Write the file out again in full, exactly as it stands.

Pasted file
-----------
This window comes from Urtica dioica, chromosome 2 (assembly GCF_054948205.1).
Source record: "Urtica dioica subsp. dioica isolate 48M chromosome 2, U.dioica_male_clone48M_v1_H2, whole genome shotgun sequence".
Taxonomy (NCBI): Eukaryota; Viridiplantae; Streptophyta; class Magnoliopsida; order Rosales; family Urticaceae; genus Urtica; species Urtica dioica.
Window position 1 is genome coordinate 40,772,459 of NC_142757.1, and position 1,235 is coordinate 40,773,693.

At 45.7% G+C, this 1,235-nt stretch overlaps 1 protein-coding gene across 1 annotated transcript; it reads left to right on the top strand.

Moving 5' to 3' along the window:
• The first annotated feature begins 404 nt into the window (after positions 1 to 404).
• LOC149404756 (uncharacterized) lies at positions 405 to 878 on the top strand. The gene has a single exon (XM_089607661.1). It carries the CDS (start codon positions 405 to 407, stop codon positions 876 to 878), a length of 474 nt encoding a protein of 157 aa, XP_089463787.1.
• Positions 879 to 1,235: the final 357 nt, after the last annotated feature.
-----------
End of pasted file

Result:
This window comes from Urtica dioica, chromosome 2 (assembly GCF_054948205.1).
Source record: "Urtica dioica subsp. dioica isolate 48M chromosome 2, U.dioica_male_clone48M_v1_H2, whole genome shotgun sequence".
Taxonomy (NCBI): Eukaryota; Viridiplantae; Streptophyta; class Magnoliopsida; order Rosales; family Urticaceae; genus Urtica; species Urtica dioica.
Window position 1 is genome coordinate 40,772,459 of NC_142757.1, and position 1,235 is coordinate 40,773,693.

At 45.7% G+C, this 1,235-nt stretch overlaps 1 protein-coding gene across 1 annotated transcript; it reads left to right on the top strand.

Moving 5' to 3' along the window:
• The first annotated feature begins 404 nt into the window (after positions 1 to 404).
• LOC149404756 (uncharacterized) lies at positions 405 to 878 on the top strand. The gene has a single exon (XM_089607661.1). It carries the CDS (start codon positions 405 to 407, stop codon positions 876 to 878), a length of 474 nt encoding a protein of 157 aa, XP_089463787.1.
• Positions 879 to 1,235: the final 357 nt, after the last annotated feature.